5. Post online in local Facebook groups and national search databases.  Social media is the easiest and fastest way to bring awareness to a found pet. Be sure to include the same info that you included in your flyer. View this guide for effective social media use.
  6. Put up posters near your home and where the pet was found.  Larger signs on crossroads and near stop signs, where people stop and/or wait, can also be effective because they have time to read your poster. 
  7. If you are not able to house the animal, contact the Animal Shelter that manages the area in which it was found. See this list of area animal shelters.

California Penal Code 485: “One who finds lost property under circumstances which give him knowledge of or means of inquiry as to the true owner, and who appropriates such property to his own use, or to the use of another person not entitled thereto, without first making reasonable and just efforts to find the owner and to restore the property to him, is guilty of theft.”

What to Do if You Find a Litter of Kittens

Before moving kittens, you think have been abandoned, please consider:  Newborn kittens are very fragile. These kittens get around-the-clock care from their mother for their first 4 weeks of life. The mother offers her kittens the best chance for survival, but she will likely leave them from time to time to seek food or water and to eliminate. It is very likely that she will likely come back!

It is also common for mothers to give birth in protected places, safe from predators. This may include places that are awkward or uncomfortable for her to spend long periods of time. She may come and go just to nurse them.

Stockton Animal Shelter does not have the staff to provide newborn kittens the around-the-clock care they require. We must get these tiny kittens into a foster home the same day they are brought in.  If you want to be on our emergency foster list to save these kittens’ lives, please sign up to be an Underage Foster, and check out our Kitten Handbook.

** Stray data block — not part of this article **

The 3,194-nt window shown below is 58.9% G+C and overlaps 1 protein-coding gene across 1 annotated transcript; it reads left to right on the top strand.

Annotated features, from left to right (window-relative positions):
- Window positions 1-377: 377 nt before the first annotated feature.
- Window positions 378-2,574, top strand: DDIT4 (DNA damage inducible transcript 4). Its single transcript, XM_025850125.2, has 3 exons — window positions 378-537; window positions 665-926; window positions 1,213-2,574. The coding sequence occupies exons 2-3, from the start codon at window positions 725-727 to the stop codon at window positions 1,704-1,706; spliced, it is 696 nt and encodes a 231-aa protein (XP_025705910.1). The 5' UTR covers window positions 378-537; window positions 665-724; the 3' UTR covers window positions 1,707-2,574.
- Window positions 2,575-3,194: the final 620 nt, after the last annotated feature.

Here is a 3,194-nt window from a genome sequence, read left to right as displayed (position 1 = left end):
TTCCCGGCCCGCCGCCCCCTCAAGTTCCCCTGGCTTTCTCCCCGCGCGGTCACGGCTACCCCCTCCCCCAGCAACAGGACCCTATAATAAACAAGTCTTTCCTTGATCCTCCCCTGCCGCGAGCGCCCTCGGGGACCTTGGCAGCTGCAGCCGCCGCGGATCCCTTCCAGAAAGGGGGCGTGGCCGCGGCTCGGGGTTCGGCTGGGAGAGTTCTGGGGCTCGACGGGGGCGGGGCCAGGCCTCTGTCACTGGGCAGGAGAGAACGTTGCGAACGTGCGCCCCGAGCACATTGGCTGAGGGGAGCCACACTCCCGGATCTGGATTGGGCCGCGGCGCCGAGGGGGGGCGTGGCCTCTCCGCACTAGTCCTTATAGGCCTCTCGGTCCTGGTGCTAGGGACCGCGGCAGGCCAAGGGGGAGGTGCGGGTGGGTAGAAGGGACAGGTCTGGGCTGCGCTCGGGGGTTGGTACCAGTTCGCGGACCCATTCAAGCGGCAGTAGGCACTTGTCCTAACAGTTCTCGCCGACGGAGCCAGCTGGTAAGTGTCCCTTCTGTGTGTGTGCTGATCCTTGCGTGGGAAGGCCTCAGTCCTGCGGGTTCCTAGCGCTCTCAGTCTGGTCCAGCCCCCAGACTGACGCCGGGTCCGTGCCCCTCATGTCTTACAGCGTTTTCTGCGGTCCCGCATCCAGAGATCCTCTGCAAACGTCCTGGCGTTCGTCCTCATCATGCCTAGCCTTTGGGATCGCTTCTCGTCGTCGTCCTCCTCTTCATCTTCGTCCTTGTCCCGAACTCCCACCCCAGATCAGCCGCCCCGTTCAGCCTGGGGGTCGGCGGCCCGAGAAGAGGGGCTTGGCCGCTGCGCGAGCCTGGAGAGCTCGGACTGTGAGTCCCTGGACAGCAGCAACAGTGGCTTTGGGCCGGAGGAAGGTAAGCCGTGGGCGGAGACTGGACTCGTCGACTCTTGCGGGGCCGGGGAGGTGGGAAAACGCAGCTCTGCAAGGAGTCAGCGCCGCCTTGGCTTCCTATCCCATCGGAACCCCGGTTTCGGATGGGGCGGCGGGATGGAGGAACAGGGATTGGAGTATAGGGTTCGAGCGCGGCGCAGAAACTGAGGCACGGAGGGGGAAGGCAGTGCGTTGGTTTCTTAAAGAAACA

Before you disturb a litter of kittens, we recommend the following:

  • Wait and watch to determine whether their mother is coming back for them or if they are truly orphaned.
  • Observe the kittens from afar – a minimum of 35 feet or more. Do not stand too close! Use binoculars or your camera zoom if needed. You may need to go completely away before the mother cat will return, which could be several hours, or even up to 6 to 12 hours. 
  • Avoid checking too often, as continually checking on the kittens can put the mother on alert and keep her away. Healthy kittens can survive this period without her.
  • Assess if the kittens are in immediate danger and weigh risks: Are there reactive dogs in the yard? Are the kittens located near heavy vehicular traffic? Are temperatures dropping dangerously low? Remove the kittens ONLY if they are in immediate danger.
  • If there is a single kitten or two, it is possible that the mother is in the process of relocating them. Remember, she can only move them one at a time in her mouth.
  • If the kitten’s bellies are rounded and feel warm/full then their mother has recently fed them. If the kittens appear sick (i.e. eye and/or respiratory infections, diarrhea) they may need to be removed from their mother’s care for treatment. 

If the mother cat returns:

Leave the kittens with their mother until they are able to eat on their own. Consider providing food and water for the mom while she raises the kittens. Keep the food and water a distance away from the kittens to not attract or concern the mother about potential predators, and so she is not tempted to relocate them.

When it’s time to separate kittens from their mother

Kittens can go into heat as young as 5 months, and females can become pregnant with a new litter while they are still nursing! It’s best to separate and socialize kittens between 4 and 6 weeks of age.

Kittens will begin eating wet food around 4 weeks of age, but 5 to 6 weeks of age is the optimal age to separate them from a feral mother for socialization. They will tame quickly after being isolated to a large crate or bathroom where you can work with them in a controlled environment.